A Woman Soldier Speaks Out | KCET
A Woman Soldier Speaks Out
Our story this week on Sergeant Angie Peacock shows you how one woman really wanted to make the Army her career. She was committed and gung-ho. But in 2001 she was raped by a fellow soldier while stationed in South Korea. Then was traumatized by combat in Iraq. In 2003 she was diagnosed with PTSD and discharged.
Recently we went to UCLA where Angie was a featured speaker at the law school. We didn't use any of this in our story, so I thought you'd like to see some of it. She describes the macho culture on the Army base in South Korea - drinking, prostitution, etc. Also sexual harassment training, therapy from the VA ("pills") and how it is hard for her family to understand her.
If you want to see more of Angie's story as told by documentary filmmakers from Brave New Foundation check out In Their Boots.
Unknown to many, Snoopy has been working with NASA since the late 1950s, even before man first stepped on the moon. Space, as it turns out, is the final frontier — even for beagles.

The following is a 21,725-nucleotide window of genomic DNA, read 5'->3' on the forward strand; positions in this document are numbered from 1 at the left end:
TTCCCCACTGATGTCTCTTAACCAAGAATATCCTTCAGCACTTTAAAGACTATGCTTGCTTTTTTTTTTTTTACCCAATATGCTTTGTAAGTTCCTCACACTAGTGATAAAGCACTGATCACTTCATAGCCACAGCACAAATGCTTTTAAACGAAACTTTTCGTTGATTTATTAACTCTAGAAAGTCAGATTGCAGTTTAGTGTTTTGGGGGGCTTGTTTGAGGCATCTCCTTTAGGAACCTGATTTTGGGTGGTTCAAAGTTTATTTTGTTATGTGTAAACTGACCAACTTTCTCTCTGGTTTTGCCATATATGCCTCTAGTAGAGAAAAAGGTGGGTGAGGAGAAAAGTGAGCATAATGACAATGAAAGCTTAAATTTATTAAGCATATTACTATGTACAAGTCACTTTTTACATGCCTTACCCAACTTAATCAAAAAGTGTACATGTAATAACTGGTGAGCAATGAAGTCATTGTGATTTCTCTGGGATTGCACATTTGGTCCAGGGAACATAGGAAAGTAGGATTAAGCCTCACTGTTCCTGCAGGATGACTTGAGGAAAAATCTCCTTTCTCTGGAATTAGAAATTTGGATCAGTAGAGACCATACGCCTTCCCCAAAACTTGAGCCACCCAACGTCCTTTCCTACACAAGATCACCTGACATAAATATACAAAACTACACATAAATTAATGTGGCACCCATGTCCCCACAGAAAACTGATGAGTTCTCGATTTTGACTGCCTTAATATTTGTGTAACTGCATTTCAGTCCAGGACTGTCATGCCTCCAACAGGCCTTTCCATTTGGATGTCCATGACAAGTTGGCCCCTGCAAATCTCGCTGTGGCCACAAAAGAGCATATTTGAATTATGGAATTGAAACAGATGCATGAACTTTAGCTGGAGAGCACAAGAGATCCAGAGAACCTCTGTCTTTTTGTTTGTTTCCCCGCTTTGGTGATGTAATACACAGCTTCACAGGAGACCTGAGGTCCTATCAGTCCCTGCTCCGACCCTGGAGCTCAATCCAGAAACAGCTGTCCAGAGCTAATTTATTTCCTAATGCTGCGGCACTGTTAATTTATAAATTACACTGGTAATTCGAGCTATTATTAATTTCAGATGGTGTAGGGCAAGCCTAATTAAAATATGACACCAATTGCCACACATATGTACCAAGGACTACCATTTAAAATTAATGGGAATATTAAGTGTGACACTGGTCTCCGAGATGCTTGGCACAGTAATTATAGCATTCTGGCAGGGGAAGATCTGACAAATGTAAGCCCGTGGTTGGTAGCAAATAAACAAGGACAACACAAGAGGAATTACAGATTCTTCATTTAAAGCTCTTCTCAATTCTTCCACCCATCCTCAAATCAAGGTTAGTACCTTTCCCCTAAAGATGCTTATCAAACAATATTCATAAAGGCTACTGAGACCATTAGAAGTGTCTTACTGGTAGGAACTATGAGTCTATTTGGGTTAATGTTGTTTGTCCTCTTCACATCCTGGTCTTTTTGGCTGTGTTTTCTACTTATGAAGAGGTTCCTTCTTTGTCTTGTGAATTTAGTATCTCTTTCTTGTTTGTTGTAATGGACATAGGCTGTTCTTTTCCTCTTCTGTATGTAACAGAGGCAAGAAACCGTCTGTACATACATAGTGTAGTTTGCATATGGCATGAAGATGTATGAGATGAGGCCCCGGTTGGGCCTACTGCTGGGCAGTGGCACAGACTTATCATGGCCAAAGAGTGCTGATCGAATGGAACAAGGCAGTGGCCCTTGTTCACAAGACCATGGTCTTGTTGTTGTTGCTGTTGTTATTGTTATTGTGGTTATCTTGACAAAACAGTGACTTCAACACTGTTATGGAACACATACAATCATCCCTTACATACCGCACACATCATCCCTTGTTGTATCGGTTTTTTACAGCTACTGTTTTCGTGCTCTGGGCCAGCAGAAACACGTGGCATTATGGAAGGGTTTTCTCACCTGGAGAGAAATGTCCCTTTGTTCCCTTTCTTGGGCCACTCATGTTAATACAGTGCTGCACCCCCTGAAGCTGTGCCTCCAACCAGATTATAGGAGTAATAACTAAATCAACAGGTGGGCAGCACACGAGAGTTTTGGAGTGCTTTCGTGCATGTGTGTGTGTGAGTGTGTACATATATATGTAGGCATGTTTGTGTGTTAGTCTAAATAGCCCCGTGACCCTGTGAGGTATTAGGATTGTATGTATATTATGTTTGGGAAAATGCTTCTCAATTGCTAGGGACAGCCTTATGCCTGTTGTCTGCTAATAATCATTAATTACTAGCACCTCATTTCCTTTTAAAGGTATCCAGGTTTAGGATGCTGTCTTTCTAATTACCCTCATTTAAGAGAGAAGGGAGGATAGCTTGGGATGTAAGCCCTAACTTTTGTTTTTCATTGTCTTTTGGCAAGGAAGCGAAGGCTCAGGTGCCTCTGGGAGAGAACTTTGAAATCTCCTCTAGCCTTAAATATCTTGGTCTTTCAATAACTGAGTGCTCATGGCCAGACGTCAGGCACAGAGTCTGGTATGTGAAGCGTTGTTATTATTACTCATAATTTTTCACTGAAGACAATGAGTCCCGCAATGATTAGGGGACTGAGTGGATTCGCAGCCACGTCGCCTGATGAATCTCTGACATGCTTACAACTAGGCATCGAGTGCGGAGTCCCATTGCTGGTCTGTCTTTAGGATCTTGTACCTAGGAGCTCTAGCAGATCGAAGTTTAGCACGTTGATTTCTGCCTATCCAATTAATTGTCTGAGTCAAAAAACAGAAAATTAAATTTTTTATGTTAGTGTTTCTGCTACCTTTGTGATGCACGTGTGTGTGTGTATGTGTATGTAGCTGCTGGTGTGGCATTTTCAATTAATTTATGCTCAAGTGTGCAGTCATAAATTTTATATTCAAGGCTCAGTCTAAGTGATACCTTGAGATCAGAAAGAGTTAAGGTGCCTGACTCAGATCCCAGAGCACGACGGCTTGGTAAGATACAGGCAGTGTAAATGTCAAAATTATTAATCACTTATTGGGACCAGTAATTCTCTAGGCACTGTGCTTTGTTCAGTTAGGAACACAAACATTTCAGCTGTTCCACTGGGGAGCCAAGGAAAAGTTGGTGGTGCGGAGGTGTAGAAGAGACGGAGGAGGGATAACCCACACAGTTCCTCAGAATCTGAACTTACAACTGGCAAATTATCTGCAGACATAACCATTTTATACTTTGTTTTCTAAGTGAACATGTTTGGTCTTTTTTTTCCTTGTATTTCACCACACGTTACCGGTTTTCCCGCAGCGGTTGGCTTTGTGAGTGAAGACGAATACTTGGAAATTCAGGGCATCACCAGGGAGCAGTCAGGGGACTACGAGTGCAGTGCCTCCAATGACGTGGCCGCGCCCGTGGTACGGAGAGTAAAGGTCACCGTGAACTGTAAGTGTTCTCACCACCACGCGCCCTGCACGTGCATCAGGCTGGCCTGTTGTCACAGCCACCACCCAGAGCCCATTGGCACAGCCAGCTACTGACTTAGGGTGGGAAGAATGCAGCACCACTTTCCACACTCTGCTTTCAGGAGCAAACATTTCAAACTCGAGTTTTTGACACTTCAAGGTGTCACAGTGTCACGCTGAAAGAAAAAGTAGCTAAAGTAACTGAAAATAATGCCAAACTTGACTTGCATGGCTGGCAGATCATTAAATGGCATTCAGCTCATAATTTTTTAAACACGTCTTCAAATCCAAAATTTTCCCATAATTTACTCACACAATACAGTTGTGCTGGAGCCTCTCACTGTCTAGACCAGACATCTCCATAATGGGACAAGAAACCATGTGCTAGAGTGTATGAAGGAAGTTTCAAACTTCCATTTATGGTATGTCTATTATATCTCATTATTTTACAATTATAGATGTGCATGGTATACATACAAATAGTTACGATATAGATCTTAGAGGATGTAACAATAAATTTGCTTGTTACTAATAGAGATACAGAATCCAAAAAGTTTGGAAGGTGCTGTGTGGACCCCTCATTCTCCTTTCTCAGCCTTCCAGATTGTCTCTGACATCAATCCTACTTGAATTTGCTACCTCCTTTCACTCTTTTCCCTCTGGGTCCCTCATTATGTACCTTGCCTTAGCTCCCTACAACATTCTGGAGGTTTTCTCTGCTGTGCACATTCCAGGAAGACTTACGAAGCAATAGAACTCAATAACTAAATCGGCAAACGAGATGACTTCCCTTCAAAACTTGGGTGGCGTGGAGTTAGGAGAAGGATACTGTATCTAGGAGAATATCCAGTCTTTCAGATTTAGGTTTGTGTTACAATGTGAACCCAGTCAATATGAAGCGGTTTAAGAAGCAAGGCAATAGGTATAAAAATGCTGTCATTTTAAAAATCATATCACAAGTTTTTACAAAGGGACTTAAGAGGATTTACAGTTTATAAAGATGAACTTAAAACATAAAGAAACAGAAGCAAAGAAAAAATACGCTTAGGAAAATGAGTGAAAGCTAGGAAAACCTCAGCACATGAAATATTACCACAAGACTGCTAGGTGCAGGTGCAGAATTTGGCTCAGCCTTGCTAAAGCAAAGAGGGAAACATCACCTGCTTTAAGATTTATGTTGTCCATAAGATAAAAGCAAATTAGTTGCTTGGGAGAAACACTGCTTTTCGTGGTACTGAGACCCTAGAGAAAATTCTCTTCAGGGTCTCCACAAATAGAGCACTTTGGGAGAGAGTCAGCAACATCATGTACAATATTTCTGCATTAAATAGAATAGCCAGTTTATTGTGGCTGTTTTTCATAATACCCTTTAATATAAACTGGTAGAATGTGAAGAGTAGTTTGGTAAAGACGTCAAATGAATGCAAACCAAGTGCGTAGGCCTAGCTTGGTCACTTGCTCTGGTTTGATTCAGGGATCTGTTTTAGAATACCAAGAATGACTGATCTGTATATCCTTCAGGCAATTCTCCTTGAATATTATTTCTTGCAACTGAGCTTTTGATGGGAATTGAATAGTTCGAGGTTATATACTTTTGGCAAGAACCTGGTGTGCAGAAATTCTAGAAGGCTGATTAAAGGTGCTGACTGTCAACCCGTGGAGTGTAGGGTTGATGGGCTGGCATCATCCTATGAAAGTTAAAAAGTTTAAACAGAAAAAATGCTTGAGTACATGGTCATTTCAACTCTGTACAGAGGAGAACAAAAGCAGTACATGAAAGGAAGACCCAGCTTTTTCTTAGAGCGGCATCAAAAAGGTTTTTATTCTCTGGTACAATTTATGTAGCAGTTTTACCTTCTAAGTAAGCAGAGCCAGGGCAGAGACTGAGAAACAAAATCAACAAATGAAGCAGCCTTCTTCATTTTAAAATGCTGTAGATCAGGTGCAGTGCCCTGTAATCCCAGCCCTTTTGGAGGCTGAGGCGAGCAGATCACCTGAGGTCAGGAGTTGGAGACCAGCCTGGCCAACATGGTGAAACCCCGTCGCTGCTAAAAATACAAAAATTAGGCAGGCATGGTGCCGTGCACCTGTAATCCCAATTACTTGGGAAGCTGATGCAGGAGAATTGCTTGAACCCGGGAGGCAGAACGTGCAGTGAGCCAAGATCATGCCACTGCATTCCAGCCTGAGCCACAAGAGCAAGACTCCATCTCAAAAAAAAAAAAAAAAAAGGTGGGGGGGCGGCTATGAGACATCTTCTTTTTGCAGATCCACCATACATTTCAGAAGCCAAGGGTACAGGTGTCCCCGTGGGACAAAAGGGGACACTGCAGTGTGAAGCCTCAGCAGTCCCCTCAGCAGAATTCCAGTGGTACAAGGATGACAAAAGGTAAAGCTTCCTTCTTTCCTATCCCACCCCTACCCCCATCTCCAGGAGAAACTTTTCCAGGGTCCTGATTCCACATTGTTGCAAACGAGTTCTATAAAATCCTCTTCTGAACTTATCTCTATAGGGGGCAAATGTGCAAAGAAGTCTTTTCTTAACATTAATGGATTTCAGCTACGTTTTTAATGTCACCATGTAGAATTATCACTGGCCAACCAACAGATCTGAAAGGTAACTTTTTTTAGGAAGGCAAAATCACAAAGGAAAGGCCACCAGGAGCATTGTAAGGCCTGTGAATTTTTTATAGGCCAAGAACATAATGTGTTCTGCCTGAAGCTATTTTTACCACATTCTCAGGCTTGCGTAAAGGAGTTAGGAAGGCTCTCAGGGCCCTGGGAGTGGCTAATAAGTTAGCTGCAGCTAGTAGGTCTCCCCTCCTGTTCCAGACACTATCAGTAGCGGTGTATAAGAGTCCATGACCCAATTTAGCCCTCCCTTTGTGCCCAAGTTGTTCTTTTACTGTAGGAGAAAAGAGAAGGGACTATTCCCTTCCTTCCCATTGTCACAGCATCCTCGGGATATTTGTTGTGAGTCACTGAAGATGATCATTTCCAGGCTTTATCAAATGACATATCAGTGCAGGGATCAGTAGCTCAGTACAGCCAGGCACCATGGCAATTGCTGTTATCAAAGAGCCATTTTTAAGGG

The Mars Desert Research Station in Utah, operated by The Mars Society and staffed by dedicated astronaut-volunteers, is dedicated to examining how humans may explore Mars.
A Q&A will immediately follow the screening with producer Neal H. Moritz.
Sony Pictures Classics' 'David Crosby: Remember My Name' Screens at the 2019 Summer KCET Cinema Series
Following a screening of Sony Pictures Classics' "David Crosby: Remember My Name," director A.J. Eaton attended a Q&A hosted by Cinema Series host Pete Hammond.
One woman strives to prove her innocence from behind bars, while a team of pro-bono lawyers and students fight the odds to get her out.
A look at the profiteering behind two of America's fastest growing diseases affecting millions of Californians.
"SoCal Connected" profiles how some local governments have used political borders to dilute minorities' power, and what is being done about it.
One of the nation's top high school athletes was on a path to the NFL, but instead became the poster child for what's wrong with L.A.'s mental Health system.
The LA Times may have found its savior in Dr. Patrick Soon-Shiong, but how will the other local newsrooms in LA be rescued?